Boiler Tempurature Drop

Post Reply
papcun52
New Member
Posts: 5
Joined: Sun. Oct. 19, 2008 11:59 am
Stove/Furnace Make: efm
Stove/Furnace Model: 520 boiler

Post Sun. Oct. 19, 2008 12:13 pm

I have a new efm 520, and a honeywell L7224 (or something close to those numbers) aquistat. I set the differential on 25 degrees, low temp is set at 160. My pump only runs for about 4 minutes before the boiler tempurature drops to 135 and shuts it off. Then it takes about 8 minutes to recover back up to 160. This doesn't seem very efficient. I feel that the pump should stay on longer to pump water to all the radiators. I had the stoker set at 3 - 3.25, but I just jacked it up to 7-6 because my furnace ran for 5 hours this morning and my house wasn't heating up.
I don't have a large house, it's an old 2 story with about 1600 square feet of living space. I only have 9 radiators. The variable in this whole thing is my plumbing, for some reason there are 2 inch steel pipes in my basement, they are used for the main lines for the hot and return lines. I think they fill up with a lot of water then the pump shuts off and I have a lot of hot water sitting in those big pipes.
Any input would be great. Should I have a bigger pump? A better fire?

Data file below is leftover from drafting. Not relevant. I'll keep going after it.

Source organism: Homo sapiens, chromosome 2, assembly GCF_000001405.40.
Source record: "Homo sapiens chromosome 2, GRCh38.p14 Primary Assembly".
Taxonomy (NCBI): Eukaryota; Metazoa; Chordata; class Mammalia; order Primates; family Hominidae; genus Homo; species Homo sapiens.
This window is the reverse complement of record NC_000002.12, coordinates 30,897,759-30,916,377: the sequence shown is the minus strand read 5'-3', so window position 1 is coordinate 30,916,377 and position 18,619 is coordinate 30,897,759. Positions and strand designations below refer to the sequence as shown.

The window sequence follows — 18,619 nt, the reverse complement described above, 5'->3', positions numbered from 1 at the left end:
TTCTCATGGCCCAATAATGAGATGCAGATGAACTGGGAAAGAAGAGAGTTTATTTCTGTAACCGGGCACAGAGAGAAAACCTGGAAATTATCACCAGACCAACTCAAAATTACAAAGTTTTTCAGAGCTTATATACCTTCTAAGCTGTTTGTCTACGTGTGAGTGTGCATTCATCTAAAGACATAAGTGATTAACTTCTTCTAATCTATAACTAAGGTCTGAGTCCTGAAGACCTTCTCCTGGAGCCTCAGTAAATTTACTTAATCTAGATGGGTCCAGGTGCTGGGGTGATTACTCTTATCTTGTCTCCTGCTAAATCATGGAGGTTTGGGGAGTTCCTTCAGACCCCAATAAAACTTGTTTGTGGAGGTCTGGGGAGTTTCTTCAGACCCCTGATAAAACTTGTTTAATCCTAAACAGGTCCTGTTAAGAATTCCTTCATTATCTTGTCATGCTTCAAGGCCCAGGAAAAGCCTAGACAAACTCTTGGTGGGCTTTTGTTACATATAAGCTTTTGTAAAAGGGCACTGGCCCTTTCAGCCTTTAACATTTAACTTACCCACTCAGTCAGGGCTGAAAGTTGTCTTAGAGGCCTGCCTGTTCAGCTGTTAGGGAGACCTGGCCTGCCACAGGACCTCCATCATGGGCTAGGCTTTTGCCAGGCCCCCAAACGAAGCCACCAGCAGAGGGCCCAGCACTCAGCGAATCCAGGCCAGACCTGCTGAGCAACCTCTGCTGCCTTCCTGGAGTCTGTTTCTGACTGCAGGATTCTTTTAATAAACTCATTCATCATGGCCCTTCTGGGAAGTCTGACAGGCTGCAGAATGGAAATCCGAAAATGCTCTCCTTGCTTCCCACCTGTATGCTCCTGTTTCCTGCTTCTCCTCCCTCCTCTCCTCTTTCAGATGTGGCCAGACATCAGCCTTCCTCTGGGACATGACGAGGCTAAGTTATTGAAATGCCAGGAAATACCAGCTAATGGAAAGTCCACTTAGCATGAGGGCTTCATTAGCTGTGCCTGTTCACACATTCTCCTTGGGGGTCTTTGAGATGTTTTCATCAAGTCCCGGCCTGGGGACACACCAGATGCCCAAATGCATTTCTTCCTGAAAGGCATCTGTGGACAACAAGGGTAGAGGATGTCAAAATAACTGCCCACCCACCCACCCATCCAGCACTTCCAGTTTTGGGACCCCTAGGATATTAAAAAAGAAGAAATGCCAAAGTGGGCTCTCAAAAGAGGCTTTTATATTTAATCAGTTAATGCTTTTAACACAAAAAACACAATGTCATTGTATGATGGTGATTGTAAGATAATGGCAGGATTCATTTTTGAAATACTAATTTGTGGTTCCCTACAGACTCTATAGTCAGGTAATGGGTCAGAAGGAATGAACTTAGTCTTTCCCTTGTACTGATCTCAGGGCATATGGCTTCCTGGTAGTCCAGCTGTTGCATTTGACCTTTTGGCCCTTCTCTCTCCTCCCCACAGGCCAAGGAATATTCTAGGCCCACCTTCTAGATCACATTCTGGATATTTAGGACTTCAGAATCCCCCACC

User avatar
billw
Member
Posts: 1088
Joined: Mon. Apr. 24, 2006 5:40 pm
Stove/Furnace Make: EFM 520
Stove/Furnace Model: GOODBYE OIL COMPANY
Location: Dallas, PA

Post Sun. Oct. 19, 2008 12:55 pm

Are your pipes insulated? 2" pipe makes for one big unintended radiator. BTDT All that cold water in those pipes is getting dumped in the boiler and cooling it down quick. Wait and see what your feed rate change does.

User avatar
Freddy
Member
Posts: 6624
Joined: Fri. Apr. 11, 2008 2:54 pm
Stoker Coal Boiler: Axeman Anderson 130 (pea)
Hot Air Coal Stoker Stove: Reading piece o' junk in the barn (rice)
Coal Size/Type: Pea size, Superior, deep mined
Location: Orrington, Maine

Post Sun. Oct. 19, 2008 2:07 pm

Does the boiler have a bypass valve? I think the cold load is dumping the boiler temp and causing short cycling. A bypass valve would help keep the boiler temp more constant.

User avatar
cArNaGe
Member
Posts: 1057
Joined: Wed. Dec. 12, 2007 11:34 pm
Location: Montrose, PA
Contact:

Post Sun. Oct. 19, 2008 2:31 pm

I agree with Freddy. If you have a bypass valve open that up some.

Visit Alternate Heating Sytems

User avatar
mozz
Member
Posts: 1094
Joined: Mon. Sep. 17, 2007 5:27 pm
Stoker Coal Boiler: Axeman Anderson 1982 AA-130 Steam
Location: Wayne county PA.

Post Sun. Oct. 19, 2008 2:37 pm

Is this steam heat or hotwater baseboard?

papcun52
New Member
Posts: 5
Joined: Sun. Oct. 19, 2008 11:59 am
Stove/Furnace Make: efm
Stove/Furnace Model: 520 boiler

Post Sun. Oct. 19, 2008 4:08 pm

The large pipes are not insulated. I will probably do that before the real cold weather comes.

When my father in-law and I installed the boiler we didn't see the need for a bypass valve...now I know what it would do for me. He didn't have one on his boiler so we wrote it off as something that wasn't necessary. But he has soft coal hand fed boiler. Anyway, I don't have one, I'll consider putting one in next year.

This is a hot water, radiator system.

Thanks for all your replies so far.

User avatar